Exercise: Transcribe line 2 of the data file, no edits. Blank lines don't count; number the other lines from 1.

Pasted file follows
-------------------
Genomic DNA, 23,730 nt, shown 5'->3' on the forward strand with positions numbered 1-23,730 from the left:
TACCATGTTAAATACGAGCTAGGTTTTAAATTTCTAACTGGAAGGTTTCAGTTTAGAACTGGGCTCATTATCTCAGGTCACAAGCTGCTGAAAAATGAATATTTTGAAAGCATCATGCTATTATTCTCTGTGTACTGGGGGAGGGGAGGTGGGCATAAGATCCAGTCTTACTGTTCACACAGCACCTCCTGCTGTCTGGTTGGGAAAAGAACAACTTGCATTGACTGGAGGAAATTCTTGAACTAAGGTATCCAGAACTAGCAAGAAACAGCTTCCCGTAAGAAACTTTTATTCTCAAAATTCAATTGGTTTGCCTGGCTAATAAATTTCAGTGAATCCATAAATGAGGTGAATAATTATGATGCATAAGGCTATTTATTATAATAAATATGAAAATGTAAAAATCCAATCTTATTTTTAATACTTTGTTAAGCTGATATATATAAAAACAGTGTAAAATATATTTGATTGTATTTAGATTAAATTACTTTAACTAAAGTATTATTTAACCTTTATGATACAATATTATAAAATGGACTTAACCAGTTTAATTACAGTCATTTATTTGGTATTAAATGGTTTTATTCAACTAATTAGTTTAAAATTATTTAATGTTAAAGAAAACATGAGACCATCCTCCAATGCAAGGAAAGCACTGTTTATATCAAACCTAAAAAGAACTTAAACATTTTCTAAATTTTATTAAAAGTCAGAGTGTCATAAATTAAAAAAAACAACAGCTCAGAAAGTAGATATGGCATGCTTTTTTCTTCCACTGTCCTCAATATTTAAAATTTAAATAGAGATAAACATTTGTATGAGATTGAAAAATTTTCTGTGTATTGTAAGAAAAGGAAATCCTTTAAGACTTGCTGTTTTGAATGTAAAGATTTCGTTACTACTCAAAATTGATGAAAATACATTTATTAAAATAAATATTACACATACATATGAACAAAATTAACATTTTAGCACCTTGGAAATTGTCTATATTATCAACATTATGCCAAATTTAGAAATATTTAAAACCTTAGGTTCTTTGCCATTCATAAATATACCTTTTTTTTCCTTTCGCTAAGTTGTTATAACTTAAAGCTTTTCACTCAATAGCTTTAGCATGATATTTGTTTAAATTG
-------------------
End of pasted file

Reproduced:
TACCATGTTAAATACGAGCTAGGTTTTAAATTTCTAACTGGAAGGTTTCAGTTTAGAACTGGGCTCATTATCTCAGGTCACAAGCTGCTGAAAAATGAATATTTTGAAAGCATCATGCTATTATTCTCTGTGTACTGGGGGAGGGGAGGTGGGCATAAGATCCAGTCTTACTGTTCACACAGCACCTCCTGCTGTCTGGTTGGGAAAAGAACAACTTGCATTGACTGGAGGAAATTCTTGAACTAAGGTATCCAGAACTAGCAAGAAACAGCTTCCCGTAAGAAACTTTTATTCTCAAAATTCAATTGGTTTGCCTGGCTAATAAATTTCAGTGAATCCATAAATGAGGTGAATAATTATGATGCATAAGGCTATTTATTATAATAAATATGAAAATGTAAAAATCCAATCTTATTTTTAATACTTTGTTAAGCTGATATATATAAAAACAGTGTAAAATATATTTGATTGTATTTAGATTAAATTACTTTAACTAAAGTATTATTTAACCTTTATGATACAATATTATAAAATGGACTTAACCAGTTTAATTACAGTCATTTATTTGGTATTAAATGGTTTTATTCAACTAATTAGTTTAAAATTATTTAATGTTAAAGAAAACATGAGACCATCCTCCAATGCAAGGAAAGCACTGTTTATATCAAACCTAAAAAGAACTTAAACATTTTCTAAATTTTATTAAAAGTCAGAGTGTCATAAATTAAAAAAAACAACAGCTCAGAAAGTAGATATGGCATGCTTTTTTCTTCCACTGTCCTCAATATTTAAAATTTAAATAGAGATAAACATTTGTATGAGATTGAAAAATTTTCTGTGTATTGTAAGAAAAGGAAATCCTTTAAGACTTGCTGTTTTGAATGTAAAGATTTCGTTACTACTCAAAATTGATGAAAATACATTTATTAAAATAAATATTACACATACATATGAACAAAATTAACATTTTAGCACCTTGGAAATTGTCTATATTATCAACATTATGCCAAATTTAGAAATATTTAAAACCTTAGGTTCTTTGCCATTCATAAATATACCTTTTTTTTCCTTTCGCTAAGTTGTTATAACTTAAAGCTTTTCACTCAATAGCTTTAGCATGATATTTGTTTAAATTG